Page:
Protecting the Public
Certification represents competence to many of those queried. They believe that CCRN certification represents both the knowledge and the skill needed to care for today's challenging patients. As a director on the AACN Certification Corporation board, I have learned that certification is about protecting the public. Isn't it reasonable that, if your plumber is certified, the nurse in charge of your other "pipes" should be, too? As healthcare has become more complex, it has become increasingly vital to assure the public that health professionals are competent.

Maintaining an exam that truly reflects our ever-changing practice is not easy. Nevertheless, to meet NCCA standards, the AACN Certification Corporation is committed to that process. In a 2001 survey of more than 1,200 AACN members, 92% of the nurse managers who responded said they encouraged CCRN certification. This is despite the fact that only 6% of the work environments at the time required certification. Seventy-nine percent of these nurses perceive the certification process to be of high quality. In a survey of 550 nonmembers, 46% expressed an interest in our certification! We believe that gradually the value of something already recognized by both AACN members and nonmembers will also be evident to the public, healthcare administrators, the media and to health policy makers.

The AACN Certification Corporation mission is to advance standards of excellence in caring for acute and critically ill patients. We will continue to pursue the protection of the public and promote professional practice excellence through our certification programs. It's the right thing to do for the protection of your patient.

Survey Indicates That Certification Adds Pay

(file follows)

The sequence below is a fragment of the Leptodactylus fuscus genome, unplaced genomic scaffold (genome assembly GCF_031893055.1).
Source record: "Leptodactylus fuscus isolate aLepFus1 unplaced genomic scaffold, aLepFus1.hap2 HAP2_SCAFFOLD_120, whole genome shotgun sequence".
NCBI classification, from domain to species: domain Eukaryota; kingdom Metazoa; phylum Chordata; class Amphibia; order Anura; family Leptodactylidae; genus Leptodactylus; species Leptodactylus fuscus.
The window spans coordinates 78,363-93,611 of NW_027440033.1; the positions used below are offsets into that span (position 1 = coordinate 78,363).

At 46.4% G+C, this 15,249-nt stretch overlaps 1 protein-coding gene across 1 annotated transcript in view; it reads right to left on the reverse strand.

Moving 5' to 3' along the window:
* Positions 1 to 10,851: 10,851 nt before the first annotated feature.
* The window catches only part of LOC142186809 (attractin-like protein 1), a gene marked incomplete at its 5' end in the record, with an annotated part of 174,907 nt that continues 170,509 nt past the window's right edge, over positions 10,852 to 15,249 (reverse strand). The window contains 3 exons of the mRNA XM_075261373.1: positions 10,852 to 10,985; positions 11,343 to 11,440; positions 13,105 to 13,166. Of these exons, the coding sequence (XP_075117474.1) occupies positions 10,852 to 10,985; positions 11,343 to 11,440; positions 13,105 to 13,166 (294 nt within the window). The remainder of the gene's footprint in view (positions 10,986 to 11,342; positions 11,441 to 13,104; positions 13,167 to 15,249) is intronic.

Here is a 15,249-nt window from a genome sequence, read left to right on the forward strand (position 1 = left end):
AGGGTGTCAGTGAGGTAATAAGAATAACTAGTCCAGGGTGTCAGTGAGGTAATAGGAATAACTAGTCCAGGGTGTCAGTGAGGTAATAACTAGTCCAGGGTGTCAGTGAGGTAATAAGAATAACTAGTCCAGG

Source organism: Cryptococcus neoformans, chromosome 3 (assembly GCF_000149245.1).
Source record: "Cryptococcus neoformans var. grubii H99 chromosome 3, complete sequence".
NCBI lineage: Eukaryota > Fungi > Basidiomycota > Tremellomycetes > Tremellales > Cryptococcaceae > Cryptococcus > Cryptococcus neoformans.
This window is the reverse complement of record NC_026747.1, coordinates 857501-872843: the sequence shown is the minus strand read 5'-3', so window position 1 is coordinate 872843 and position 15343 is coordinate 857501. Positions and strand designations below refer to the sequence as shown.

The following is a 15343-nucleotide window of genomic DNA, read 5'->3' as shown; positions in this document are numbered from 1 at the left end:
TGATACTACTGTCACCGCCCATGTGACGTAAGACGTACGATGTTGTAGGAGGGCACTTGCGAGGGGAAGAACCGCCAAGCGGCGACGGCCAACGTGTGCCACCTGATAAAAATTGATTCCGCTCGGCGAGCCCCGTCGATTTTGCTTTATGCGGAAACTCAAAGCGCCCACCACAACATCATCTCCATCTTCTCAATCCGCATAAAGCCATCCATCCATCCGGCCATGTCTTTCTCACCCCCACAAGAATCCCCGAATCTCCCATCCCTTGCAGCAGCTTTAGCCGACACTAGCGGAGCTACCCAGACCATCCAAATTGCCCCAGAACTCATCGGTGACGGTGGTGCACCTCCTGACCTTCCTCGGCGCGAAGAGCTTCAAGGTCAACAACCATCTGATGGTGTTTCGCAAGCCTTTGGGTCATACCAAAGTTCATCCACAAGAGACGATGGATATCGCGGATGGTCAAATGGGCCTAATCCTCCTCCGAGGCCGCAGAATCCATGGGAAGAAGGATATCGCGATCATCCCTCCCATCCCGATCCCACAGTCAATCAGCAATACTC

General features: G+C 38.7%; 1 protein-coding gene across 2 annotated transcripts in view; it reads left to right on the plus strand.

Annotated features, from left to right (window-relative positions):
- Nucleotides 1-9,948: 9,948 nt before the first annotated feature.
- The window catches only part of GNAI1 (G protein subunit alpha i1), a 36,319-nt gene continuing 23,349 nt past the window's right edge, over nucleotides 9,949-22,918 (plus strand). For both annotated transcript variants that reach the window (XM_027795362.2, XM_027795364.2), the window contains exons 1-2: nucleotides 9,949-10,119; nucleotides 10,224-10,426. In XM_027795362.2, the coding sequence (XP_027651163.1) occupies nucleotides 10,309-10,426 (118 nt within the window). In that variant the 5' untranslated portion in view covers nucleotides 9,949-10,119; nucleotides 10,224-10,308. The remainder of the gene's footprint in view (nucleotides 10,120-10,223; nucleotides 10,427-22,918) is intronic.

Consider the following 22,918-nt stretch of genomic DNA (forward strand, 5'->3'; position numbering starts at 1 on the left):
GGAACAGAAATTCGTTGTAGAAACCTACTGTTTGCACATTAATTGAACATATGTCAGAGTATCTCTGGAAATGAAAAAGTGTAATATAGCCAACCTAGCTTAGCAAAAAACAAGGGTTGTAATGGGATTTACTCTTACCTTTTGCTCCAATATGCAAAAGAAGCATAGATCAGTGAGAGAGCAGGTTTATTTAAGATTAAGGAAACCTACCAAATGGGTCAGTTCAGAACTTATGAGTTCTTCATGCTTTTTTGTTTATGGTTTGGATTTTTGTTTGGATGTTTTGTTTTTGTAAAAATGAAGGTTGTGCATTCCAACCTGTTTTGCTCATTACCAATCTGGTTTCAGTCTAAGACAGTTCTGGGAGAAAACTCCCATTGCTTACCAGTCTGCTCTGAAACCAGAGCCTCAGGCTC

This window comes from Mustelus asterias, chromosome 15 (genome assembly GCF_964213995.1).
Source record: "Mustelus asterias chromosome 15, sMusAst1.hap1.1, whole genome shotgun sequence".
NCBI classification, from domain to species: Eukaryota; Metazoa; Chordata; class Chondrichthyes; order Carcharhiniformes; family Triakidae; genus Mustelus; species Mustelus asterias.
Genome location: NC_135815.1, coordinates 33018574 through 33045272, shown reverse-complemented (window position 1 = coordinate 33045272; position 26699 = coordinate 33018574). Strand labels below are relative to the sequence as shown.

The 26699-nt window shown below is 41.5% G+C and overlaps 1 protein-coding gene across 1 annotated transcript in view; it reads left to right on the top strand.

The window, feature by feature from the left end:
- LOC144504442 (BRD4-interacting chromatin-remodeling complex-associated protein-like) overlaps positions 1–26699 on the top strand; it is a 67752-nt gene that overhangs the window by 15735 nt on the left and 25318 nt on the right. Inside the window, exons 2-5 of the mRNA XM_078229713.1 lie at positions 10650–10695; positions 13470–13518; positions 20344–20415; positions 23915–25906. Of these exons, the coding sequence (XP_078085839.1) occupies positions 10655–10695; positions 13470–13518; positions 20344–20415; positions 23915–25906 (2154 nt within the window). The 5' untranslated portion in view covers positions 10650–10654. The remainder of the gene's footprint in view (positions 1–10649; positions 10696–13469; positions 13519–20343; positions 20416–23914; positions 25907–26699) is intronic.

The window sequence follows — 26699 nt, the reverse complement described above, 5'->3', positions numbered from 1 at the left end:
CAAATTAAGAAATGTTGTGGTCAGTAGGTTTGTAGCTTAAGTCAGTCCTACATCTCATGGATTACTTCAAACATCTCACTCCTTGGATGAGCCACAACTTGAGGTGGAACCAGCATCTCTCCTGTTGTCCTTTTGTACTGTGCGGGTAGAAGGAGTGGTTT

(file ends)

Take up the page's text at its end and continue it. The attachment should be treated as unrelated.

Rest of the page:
The Advance for Nurses 2002 Salary Survey indicated that certification leads to higher pay, especially in areas like Delaware, North Carolina and South Carolina.
According to the results, certified nurses earned an average of $25.93 per hour, compared to the $22.95 per hour average salary earned by nurses who were not certified.

The survey was conducted between July and October 2002, but the results were based on a simple poll, not a scientific, random sampling.

Nominations Invited for AACN Certification Corporation Board

Deadline Is June 13

AACN Certification Corporation is seeking nominations of individuals to serve on the Board of Directors for terms that begin July 1, 2004. Invited are nominations for the offices of chair-elect and two directors.

Nominations must be received or postmarked by June 13, 2003. See page 3 of this issue of AACN News for additional information, as well as to obtain a nomination form that can be completed and faxed or mailed to AACN. Nomination forms can also be obtained by calling (800) 899-2226 or online.
For more information about the Call for Nominations, contact Tracey Kane at (800) 394-5995, ext. 415.

Is Your Practice Synergistic?

Do you apply the AACN Synergy Model for Patient Care in your practice? Do the unique characteristics of your patients dictate the nursing competencies you use? If so, we would like to share your special stories in the "Synergy Model in Practice" feature in Critical Care Nurse. Send your stories to AACN Certification Corporation, Attn: Certification Specialist Liz Miller, RN, 101 Columbia, Aliso Viejo, CA 92656; e-mail, Liz.Miller@aacn.org.

Your Feedback